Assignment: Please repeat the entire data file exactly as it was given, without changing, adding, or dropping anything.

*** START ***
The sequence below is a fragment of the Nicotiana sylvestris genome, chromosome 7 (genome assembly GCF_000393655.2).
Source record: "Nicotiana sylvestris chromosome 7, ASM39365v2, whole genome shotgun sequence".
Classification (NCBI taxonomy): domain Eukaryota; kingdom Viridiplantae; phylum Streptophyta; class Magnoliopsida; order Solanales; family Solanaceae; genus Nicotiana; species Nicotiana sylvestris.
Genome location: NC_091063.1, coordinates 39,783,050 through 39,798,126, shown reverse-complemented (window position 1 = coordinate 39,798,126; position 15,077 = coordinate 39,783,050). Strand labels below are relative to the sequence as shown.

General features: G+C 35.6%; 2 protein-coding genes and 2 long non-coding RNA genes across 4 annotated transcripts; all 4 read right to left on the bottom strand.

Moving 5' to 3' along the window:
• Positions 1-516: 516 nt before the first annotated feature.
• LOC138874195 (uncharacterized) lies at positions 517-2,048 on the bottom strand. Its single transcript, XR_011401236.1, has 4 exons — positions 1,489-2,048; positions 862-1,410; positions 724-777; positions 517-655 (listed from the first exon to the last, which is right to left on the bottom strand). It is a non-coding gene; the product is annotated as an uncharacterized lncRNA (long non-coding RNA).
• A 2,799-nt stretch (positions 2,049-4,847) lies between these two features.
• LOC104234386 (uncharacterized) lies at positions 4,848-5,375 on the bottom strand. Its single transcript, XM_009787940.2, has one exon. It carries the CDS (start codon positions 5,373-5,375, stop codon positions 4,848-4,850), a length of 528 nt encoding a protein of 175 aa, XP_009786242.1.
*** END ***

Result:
The sequence below is a fragment of the Nicotiana sylvestris genome, chromosome 7 (genome assembly GCF_000393655.2).
Source record: "Nicotiana sylvestris chromosome 7, ASM39365v2, whole genome shotgun sequence".
Classification (NCBI taxonomy): domain Eukaryota; kingdom Viridiplantae; phylum Streptophyta; class Magnoliopsida; order Solanales; family Solanaceae; genus Nicotiana; species Nicotiana sylvestris.
Genome location: NC_091063.1, coordinates 39,783,050 through 39,798,126, shown reverse-complemented (window position 1 = coordinate 39,798,126; position 15,077 = coordinate 39,783,050). Strand labels below are relative to the sequence as shown.

General features: G+C 35.6%; 2 protein-coding genes and 2 long non-coding RNA genes across 4 annotated transcripts; all 4 read right to left on the bottom strand.

Moving 5' to 3' along the window:
• Positions 1-516: 516 nt before the first annotated feature.
• LOC138874195 (uncharacterized) lies at positions 517-2,048 on the bottom strand. Its single transcript, XR_011401236.1, has 4 exons — positions 1,489-2,048; positions 862-1,410; positions 724-777; positions 517-655 (listed from the first exon to the last, which is right to left on the bottom strand). It is a non-coding gene; the product is annotated as an uncharacterized lncRNA (long non-coding RNA).
• A 2,799-nt stretch (positions 2,049-4,847) lies between these two features.
• LOC104234386 (uncharacterized) lies at positions 4,848-5,375 on the bottom strand. Its single transcript, XM_009787940.2, has one exon. It carries the CDS (start codon positions 5,373-5,375, stop codon positions 4,848-4,850), a length of 528 nt encoding a protein of 175 aa, XP_009786242.1.